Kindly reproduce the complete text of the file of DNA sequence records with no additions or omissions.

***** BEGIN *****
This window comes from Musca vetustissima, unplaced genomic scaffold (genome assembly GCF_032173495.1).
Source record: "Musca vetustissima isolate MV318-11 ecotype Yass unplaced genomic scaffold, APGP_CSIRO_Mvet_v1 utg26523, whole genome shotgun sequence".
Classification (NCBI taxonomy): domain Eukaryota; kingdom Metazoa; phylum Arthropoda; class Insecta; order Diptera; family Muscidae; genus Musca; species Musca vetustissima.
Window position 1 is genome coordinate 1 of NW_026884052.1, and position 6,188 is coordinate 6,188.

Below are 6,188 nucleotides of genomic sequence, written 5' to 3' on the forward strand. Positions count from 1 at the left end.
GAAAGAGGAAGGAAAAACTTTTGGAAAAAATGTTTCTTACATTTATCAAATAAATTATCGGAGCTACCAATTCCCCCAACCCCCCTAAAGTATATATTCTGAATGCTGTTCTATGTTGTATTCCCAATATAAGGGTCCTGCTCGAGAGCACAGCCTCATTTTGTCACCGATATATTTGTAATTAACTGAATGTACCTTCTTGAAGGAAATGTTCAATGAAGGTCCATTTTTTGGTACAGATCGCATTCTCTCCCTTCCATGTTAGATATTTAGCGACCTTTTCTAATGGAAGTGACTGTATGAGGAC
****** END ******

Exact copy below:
This window comes from Musca vetustissima, unplaced genomic scaffold (genome assembly GCF_032173495.1).
Source record: "Musca vetustissima isolate MV318-11 ecotype Yass unplaced genomic scaffold, APGP_CSIRO_Mvet_v1 utg26523, whole genome shotgun sequence".
Classification (NCBI taxonomy): domain Eukaryota; kingdom Metazoa; phylum Arthropoda; class Insecta; order Diptera; family Muscidae; genus Musca; species Musca vetustissima.
Window position 1 is genome coordinate 1 of NW_026884052.1, and position 6,188 is coordinate 6,188.

Below are 6,188 nucleotides of genomic sequence, written 5' to 3' on the forward strand. Positions count from 1 at the left end.
GAAAGAGGAAGGAAAAACTTTTGGAAAAAATGTTTCTTACATTTATCAAATAAATTATCGGAGCTACCAATTCCCCCAACCCCCCTAAAGTATATATTCTGAATGCTGTTCTATGTTGTATTCCCAATATAAGGGTCCTGCTCGAGAGCACAGCCTCATTTTGTCACCGATATATTTGTAATTAACTGAATGTACCTTCTTGAAGGAAATGTTCAATGAAGGTCCATTTTTTGGTACAGATCGCATTCTCTCCCTTCCATGTTAGATATTTAGCGACCTTTTCTAATGGAAGTGACTGTATGAGGAC